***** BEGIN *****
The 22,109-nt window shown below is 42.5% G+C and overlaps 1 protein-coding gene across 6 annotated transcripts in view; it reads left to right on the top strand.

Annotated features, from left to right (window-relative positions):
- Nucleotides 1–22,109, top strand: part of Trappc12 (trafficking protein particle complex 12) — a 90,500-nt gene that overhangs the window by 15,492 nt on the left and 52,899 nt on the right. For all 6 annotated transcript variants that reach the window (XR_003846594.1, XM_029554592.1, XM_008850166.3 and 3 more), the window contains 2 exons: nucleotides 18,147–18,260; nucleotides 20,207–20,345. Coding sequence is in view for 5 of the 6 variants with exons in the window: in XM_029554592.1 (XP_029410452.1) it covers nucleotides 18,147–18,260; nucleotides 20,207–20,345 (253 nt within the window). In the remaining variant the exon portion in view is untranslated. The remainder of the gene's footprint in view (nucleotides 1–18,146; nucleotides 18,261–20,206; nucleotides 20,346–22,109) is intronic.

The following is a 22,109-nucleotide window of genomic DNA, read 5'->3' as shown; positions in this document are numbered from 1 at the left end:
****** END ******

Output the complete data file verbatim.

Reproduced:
The 22,109-nt window shown below is 42.5% G+C and overlaps 1 protein-coding gene across 6 annotated transcripts in view; it reads left to right on the top strand.

Annotated features, from left to right (window-relative positions):
- Nucleotides 1–22,109, top strand: part of Trappc12 (trafficking protein particle complex 12) — a 90,500-nt gene that overhangs the window by 15,492 nt on the left and 52,899 nt on the right. For all 6 annotated transcript variants that reach the window (XR_003846594.1, XM_029554592.1, XM_008850166.3 and 3 more), the window contains 2 exons: nucleotides 18,147–18,260; nucleotides 20,207–20,345. Coding sequence is in view for 5 of the 6 variants with exons in the window: in XM_029554592.1 (XP_029410452.1) it covers nucleotides 18,147–18,260; nucleotides 20,207–20,345 (253 nt within the window). In the remaining variant the exon portion in view is untranslated. The remainder of the gene's footprint in view (nucleotides 1–18,146; nucleotides 18,261–20,206; nucleotides 20,346–22,109) is intronic.

The following is a 22,109-nucleotide window of genomic DNA, read 5'->3' as shown; positions in this document are numbered from 1 at the left end: